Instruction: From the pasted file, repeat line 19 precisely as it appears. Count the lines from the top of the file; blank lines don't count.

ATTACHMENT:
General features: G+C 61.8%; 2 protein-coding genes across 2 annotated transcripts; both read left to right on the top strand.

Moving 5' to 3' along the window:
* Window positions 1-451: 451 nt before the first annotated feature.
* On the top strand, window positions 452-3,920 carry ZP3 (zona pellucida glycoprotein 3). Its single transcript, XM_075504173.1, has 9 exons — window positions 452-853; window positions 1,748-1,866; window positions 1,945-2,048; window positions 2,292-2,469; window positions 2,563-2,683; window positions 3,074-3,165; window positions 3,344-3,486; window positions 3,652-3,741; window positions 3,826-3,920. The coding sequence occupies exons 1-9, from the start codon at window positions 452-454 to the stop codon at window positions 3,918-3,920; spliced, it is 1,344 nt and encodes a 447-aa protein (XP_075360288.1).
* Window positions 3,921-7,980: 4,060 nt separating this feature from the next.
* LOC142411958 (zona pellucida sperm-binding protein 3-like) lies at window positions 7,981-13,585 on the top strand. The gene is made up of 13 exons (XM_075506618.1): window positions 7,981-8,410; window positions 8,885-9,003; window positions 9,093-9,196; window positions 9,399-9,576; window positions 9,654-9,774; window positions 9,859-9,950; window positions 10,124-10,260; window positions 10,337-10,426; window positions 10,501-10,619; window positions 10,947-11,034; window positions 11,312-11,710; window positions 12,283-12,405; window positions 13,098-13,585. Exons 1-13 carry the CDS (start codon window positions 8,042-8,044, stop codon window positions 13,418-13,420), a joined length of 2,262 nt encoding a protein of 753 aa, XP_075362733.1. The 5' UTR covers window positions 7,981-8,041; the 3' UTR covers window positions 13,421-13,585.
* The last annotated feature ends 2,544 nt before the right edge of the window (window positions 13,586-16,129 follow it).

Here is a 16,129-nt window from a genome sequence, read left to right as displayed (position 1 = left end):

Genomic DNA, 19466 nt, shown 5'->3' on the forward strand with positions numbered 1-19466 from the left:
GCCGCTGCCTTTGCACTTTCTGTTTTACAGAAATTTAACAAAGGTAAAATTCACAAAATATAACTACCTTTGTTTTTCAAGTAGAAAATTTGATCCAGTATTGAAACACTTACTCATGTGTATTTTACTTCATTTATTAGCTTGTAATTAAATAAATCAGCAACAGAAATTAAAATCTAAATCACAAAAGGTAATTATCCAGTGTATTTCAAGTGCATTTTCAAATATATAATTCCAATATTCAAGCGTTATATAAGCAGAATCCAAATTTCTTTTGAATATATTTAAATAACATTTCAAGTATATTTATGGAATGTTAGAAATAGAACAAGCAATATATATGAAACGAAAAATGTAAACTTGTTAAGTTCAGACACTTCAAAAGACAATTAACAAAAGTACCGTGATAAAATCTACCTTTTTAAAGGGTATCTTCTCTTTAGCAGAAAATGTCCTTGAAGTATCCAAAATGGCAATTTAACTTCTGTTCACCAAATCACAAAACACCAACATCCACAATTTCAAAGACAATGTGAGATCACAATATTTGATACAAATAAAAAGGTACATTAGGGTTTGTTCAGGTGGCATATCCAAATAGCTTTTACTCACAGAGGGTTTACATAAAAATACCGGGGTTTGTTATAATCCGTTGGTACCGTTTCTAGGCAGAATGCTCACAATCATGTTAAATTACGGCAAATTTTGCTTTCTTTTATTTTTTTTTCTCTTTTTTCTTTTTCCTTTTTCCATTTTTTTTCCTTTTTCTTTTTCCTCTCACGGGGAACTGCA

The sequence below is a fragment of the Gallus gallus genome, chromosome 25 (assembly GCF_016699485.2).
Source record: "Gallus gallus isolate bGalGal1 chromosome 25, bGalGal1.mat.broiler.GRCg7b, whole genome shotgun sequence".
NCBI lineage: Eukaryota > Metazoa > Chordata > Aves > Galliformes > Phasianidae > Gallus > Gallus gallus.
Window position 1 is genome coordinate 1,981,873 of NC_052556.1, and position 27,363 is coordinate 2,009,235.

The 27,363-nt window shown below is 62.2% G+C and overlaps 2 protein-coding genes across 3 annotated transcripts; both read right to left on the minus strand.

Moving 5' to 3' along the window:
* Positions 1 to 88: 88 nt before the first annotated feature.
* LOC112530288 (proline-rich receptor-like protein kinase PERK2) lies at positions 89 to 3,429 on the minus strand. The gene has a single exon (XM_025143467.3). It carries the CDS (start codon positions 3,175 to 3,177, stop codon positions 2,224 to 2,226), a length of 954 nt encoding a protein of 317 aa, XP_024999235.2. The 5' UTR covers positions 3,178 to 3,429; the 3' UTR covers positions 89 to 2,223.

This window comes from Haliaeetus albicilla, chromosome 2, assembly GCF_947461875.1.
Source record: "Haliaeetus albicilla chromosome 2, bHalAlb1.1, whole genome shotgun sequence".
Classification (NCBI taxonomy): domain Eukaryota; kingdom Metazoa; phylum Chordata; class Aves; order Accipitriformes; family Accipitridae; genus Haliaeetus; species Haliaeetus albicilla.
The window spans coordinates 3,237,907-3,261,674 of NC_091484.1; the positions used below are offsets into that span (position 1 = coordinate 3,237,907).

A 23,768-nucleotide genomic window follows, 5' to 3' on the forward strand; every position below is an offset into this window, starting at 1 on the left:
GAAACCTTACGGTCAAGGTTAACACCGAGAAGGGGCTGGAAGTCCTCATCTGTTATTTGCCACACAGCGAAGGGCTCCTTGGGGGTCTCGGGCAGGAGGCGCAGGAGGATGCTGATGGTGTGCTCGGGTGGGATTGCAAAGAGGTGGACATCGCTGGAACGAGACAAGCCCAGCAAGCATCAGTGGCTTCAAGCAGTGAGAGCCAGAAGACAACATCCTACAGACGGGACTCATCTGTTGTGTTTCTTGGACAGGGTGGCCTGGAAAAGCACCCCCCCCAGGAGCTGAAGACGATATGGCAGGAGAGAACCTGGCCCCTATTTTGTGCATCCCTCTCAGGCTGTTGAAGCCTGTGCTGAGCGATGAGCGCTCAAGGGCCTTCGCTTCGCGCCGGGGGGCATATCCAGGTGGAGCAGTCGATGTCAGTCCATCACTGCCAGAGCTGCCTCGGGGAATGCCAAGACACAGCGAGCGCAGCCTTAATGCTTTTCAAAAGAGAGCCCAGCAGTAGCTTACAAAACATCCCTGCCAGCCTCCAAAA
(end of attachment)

This window comes from Haliaeetus albicilla, chromosome 2, assembly GCF_947461875.1.